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So most of the clustering algorithms I've looked at are based on the distance between points. I was wondering if anyone knows any simple clustering algorithms based off points making up a set. (example below)

I have the set:

[[0, 9], [3, 4], [3, 7], [4, 7], [5, 6], [5, 8], [6, 8]]

I want a clustering algorithm to link the following points together.

[3, 4], [3, 7], [4, 7]

[5, 6], [5, 8], [6, 8]

[0, 9]

I'm not sure what would happen if there was a link between the two clusters, [5,3] or if 3 points only had two links: [1,2] and [2,3], but I guess an algorithm would make some distinction.

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  • $\begingroup$ What do you mean by "if there was a link between the two clusters, [5,3] or if 3 points only had two links: [1,2] and [2,3]"? $\endgroup$ – missingdataguy May 27 '15 at 17:13
  • $\begingroup$ If I had the point [5,3] included in the set, my first cluster, [3, 4], [3, 7], [4, 7], would be linked with my second cluster, [5, 6], [5, 8], [6, 8] Also, if [1,2] and [2,3] link together, I don't know where the distinction should lie as to whether that forms a cluster or not. $\endgroup$ – Froblinkin May 27 '15 at 17:40
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This is not different.

Your "set" is nothing else but a binary distance function, which is 0 if the two points are in your "set", and 1 otherwise! So your proposal is just a special case of distance based clustering!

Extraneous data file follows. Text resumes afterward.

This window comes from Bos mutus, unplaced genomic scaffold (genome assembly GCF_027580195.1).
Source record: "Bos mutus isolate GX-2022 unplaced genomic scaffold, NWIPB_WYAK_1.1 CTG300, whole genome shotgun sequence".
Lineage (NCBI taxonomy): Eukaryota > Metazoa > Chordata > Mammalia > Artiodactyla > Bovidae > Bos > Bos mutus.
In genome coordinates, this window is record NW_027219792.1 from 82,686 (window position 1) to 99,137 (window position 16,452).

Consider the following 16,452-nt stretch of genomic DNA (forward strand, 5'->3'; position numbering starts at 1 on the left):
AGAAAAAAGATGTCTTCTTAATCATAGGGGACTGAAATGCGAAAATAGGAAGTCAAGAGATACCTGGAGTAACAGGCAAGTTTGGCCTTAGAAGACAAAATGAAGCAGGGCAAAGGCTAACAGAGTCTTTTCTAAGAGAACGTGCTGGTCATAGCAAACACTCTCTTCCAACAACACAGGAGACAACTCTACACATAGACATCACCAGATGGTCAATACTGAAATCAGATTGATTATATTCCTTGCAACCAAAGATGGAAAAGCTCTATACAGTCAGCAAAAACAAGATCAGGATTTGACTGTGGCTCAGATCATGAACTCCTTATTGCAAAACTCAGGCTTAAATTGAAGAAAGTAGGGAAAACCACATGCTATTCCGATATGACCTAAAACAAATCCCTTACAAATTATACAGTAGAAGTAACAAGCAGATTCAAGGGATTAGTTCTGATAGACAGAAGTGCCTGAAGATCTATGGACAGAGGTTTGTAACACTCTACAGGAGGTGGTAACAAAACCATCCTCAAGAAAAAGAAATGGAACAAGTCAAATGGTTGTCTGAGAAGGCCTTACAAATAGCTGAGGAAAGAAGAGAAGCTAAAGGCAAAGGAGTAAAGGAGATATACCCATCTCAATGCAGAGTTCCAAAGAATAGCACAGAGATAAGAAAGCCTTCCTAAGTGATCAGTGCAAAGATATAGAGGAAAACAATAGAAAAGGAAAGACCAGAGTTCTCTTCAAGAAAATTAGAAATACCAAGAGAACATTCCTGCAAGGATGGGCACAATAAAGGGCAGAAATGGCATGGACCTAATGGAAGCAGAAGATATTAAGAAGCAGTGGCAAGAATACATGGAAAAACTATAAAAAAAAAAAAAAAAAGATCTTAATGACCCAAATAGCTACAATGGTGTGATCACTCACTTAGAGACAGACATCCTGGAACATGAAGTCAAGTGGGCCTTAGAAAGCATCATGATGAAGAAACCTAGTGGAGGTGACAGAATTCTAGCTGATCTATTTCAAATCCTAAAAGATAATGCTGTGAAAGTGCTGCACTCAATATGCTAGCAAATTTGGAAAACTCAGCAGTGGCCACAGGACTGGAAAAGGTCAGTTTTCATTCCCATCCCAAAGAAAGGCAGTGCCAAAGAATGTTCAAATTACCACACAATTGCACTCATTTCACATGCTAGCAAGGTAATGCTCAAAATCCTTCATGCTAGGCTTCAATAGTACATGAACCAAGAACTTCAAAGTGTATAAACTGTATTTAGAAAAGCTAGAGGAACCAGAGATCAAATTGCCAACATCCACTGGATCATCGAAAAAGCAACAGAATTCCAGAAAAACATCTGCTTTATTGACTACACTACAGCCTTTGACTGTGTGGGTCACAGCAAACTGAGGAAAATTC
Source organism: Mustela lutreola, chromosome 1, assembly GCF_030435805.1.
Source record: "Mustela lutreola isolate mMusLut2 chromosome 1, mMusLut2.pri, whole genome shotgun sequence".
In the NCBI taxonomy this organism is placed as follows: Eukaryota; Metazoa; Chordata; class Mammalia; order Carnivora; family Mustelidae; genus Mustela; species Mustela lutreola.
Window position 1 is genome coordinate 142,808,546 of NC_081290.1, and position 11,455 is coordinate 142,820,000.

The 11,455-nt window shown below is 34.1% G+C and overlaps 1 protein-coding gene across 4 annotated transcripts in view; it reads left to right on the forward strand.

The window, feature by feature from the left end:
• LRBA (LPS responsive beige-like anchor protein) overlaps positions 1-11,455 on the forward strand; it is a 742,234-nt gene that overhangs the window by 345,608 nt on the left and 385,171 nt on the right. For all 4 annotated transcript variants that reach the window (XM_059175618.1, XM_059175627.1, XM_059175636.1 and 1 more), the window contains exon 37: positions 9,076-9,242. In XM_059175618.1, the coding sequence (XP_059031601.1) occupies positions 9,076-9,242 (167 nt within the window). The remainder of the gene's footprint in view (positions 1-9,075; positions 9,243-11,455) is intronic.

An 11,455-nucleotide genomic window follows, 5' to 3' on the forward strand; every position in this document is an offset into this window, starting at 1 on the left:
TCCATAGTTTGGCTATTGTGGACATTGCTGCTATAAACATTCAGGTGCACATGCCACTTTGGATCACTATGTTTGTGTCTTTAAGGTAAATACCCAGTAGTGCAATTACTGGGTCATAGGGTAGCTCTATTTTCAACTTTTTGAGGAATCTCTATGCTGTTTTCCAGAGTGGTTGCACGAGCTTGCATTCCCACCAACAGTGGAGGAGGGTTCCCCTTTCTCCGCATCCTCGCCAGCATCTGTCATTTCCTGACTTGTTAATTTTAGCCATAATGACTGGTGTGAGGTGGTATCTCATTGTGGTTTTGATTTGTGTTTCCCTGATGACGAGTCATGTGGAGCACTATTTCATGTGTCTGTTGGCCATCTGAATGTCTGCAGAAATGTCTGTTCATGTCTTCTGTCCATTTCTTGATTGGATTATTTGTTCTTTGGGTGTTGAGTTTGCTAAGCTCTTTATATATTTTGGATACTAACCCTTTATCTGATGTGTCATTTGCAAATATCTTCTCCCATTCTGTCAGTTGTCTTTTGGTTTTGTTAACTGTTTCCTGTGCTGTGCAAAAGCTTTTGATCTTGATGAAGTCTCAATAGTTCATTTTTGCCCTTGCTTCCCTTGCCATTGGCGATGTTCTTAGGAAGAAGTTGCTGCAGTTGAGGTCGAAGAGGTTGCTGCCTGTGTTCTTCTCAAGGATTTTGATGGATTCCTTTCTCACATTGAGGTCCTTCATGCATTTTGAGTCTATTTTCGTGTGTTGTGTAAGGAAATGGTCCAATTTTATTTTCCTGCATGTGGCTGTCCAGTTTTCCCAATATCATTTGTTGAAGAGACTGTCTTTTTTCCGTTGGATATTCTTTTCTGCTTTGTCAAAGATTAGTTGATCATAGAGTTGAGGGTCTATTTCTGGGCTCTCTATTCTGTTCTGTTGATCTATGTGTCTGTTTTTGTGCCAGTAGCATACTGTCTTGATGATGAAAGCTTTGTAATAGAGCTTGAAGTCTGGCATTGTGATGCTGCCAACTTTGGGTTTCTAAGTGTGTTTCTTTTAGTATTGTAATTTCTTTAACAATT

Then run single-linkage or complete-linkage or another distance-based algorithm to get your desired result.

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I would do the following:

Let the points in the set $S$ be $A_1, \dots, A_n$.

  1. Intially put each point as its own cluster.
  2. Find the first pairwise intersection $A_j \cap A_k$ that has cardinality at least $1$ and form a cluster $B_1 = A_j \cup A_k$.
  3. Find the intersection of the elements of $B_1$ and the rest of the $A_j$. If the cardinality is at least $1$, then $B_1 := B_1 \cup A_j$.
  4. Repeat for $S \ \backslash B_1$.
  5. If $A_i \cap A_j = \emptyset$ for all $j \neq i$ then $A_i$ is its own cluster.
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